There are a few things that can ruin a flight: turbulence, someone constantly passing gas, and crying babies. Personally, I can deal with most flight issues, but crying babies on a long flight are just horrible. I’m not even saying this as a person that doesn’t like kids, because there are those people out there. I’m saying it as a person that has flown on long flights with kids screaming at the top of their lungs and their parents pulling their hair out. Strand by strand.

AirAsia has put an end to all of those issues. Starting in February, they will offer “quiet-zones” on their long haul flights. “Because we know that sometimes all you need is some peace and quiet for a more pleasant journey with us,” AirAsia says on its website.

AirAsia has designated the first seven economy class rows for guests 12 and over. Although there’s no extra cost for passengers to book in the quiet zone section, but there is the regular fee charged for certain seats that have more legroom.

Could a quiet zone work on U.S. flights? Probably not. According to George Hobica, a rep from Airfarewatchdog.com, “Logistically, it’s a nightmare for an airline to allocate certain seats for certain people. The last time they had to do this was back when there were smoking and non-smoking sections. Even if you were just one row away from the smoking section, you still got the smoke and you’ll still hear the screams … if a child has strong lungs.”

Strong lungs. Yes, those lungs. The lungs that will allow you to hear crying on a Virgin America flight from Dulles to Los Angeles, even if you are sitting in first class. I’m quite familiar with those lungs. In addition to the logistic reasoning, you’ll also have those parents who will go, “How dare you get offended by my screaming child!” As if you’re in the wrong for not wanting to hear Little Louie scream for 5 hours on a flight.

Maybe one day an airline in the U.S will be brave enough to follow suit, but until then, passengers remain seated and put on your best earplugs.

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  • Ms. Information

    I had to fly from LA to Hawaii next to crying babies, WORSE flight of my life!

  • mamareese

    No there should not be a baby free zone…..What there should be is a right for a flight attendant to say “Honey get ya bad kid in check before I do”. Babies cry and parents should prepare for that…there are ways to have an uneventful flight with a small child…I do it often and my youngest is 3. I pack games and things to keep them entertained and I BOND with my kids. Most parents who’s kids are running down the isle smacking folks act unaware or do nothing at all to form a bond and guidelines with their kids. Now when you have kids that act a plum fool….and are old enough to know how to behave publicly…I’d kick ya tail off my flight….bet you’ll learn then.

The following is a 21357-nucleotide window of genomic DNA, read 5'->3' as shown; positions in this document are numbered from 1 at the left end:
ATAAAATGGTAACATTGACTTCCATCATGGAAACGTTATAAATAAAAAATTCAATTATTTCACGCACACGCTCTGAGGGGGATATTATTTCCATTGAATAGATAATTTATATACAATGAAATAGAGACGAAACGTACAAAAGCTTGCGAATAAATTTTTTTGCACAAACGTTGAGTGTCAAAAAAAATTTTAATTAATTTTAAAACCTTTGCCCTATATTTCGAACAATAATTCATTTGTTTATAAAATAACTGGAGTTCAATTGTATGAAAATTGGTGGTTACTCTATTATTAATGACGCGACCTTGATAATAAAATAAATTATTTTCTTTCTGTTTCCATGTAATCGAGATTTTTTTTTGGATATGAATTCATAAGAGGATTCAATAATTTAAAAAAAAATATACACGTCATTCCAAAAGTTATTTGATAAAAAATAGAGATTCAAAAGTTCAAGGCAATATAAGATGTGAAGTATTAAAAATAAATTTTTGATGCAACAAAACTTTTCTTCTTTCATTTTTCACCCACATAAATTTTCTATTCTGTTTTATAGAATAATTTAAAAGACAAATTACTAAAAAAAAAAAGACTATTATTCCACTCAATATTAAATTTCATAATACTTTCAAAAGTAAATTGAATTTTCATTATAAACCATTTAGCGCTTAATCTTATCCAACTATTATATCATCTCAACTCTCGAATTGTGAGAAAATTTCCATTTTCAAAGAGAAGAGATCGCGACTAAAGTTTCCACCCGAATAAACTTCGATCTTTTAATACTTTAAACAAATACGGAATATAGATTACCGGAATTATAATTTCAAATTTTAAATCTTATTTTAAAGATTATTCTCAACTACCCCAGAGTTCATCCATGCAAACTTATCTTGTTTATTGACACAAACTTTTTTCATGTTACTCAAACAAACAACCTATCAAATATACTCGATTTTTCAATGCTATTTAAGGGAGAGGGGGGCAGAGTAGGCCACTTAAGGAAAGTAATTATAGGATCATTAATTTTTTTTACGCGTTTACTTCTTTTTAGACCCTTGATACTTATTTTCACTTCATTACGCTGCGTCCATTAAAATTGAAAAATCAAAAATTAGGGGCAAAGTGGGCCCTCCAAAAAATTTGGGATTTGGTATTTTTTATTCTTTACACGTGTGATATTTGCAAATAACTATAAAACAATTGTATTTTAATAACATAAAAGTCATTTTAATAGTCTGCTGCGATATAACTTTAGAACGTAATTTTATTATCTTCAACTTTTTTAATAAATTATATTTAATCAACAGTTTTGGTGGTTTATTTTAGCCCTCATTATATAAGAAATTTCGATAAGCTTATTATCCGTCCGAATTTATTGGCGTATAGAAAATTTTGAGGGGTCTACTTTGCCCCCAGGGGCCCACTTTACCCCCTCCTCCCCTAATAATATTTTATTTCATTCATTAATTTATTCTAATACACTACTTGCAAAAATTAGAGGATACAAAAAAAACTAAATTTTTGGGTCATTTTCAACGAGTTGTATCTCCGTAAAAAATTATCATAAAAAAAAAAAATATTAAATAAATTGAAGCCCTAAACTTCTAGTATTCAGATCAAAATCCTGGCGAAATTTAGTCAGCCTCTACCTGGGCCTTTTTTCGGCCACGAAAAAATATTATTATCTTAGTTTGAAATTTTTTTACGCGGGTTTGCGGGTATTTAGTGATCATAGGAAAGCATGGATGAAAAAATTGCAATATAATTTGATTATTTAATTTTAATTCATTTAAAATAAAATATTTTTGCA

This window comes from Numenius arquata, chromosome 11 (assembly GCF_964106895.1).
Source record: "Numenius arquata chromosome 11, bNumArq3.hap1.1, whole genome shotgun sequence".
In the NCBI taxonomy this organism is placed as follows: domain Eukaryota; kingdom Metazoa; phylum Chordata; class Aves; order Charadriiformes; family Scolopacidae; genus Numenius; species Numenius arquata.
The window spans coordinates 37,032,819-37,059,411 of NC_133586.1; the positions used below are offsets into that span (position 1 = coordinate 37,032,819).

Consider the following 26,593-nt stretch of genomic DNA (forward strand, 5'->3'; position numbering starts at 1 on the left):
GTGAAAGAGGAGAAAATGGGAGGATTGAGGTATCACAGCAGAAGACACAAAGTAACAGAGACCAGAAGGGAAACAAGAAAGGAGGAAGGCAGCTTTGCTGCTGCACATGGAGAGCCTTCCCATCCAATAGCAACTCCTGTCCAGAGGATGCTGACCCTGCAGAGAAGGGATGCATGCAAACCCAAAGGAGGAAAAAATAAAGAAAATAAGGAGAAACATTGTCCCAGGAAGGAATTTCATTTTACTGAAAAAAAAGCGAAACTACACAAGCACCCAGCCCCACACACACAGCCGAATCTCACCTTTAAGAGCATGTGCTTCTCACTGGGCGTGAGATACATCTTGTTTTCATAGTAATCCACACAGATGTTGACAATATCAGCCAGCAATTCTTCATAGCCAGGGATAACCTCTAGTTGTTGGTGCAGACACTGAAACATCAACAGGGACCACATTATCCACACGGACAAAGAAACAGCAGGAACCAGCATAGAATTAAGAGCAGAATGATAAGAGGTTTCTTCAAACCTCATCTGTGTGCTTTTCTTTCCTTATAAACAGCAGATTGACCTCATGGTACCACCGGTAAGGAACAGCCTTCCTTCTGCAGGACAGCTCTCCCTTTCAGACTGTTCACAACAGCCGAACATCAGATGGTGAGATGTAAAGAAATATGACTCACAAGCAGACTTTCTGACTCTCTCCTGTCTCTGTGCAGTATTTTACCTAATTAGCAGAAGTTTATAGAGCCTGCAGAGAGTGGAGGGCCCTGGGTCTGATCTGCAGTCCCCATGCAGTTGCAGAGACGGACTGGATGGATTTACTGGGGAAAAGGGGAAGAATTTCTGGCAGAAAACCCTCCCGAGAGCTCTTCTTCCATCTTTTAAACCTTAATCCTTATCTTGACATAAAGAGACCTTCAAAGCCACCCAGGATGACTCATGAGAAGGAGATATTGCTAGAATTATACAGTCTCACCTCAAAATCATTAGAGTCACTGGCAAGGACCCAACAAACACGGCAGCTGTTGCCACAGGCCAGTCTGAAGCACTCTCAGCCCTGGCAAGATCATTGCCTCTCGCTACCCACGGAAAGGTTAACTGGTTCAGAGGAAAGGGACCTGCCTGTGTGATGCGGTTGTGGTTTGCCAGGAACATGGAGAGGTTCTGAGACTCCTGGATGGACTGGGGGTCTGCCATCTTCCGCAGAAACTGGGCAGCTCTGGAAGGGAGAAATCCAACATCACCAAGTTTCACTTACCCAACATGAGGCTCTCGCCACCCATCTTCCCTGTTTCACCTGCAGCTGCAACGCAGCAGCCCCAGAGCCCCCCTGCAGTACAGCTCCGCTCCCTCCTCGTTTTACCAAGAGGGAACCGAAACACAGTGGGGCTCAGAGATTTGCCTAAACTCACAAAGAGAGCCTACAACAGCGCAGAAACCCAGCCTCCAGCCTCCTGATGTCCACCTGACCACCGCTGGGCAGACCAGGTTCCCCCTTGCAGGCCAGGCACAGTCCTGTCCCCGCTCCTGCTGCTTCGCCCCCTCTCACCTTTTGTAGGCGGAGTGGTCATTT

• Thank you. I’m glad this is coming from a person who has kids because if a single person says it we get the side eye. I hate it when people that have kids just ignore them and expect them to sit and be quiet. Some kids can do that, most have a lot of energy and need to be engaged most of the time they are awake. Yes it’s a lot of work, that’s why I don’t have or plan on having kids.

    • I just can’t stand those parents with a “my child is special people just can’t understand him ” crap. Get your little progeny in check before I say something.

  • Sweetles

    I am glad that I never had babies who were screamers, at least not in public. Flying with them has been a breeze.

  • C

    There should be an adult section, in my opinion. I have kids, and I still understand that not everyone wants to hear screaming kids because I don’t like it either. If I’m on romantic vacation, I don’t want to hear someone’s child screaming for 3+ hours. Luckily, I’ve been able to avoid flying with my kids.

  • I was once on a flight were a parent and child came on the plane last and the only open seat was between my husband and I. It was horrible. The kid would not sit still and was very loud. I vowed then that when I had children, I would be well prepared for flights with them. Now, when I fly with my child, we have the iPad, his own toddler sized headphones, books and snacks. You have to keep them distracted or they will find something to do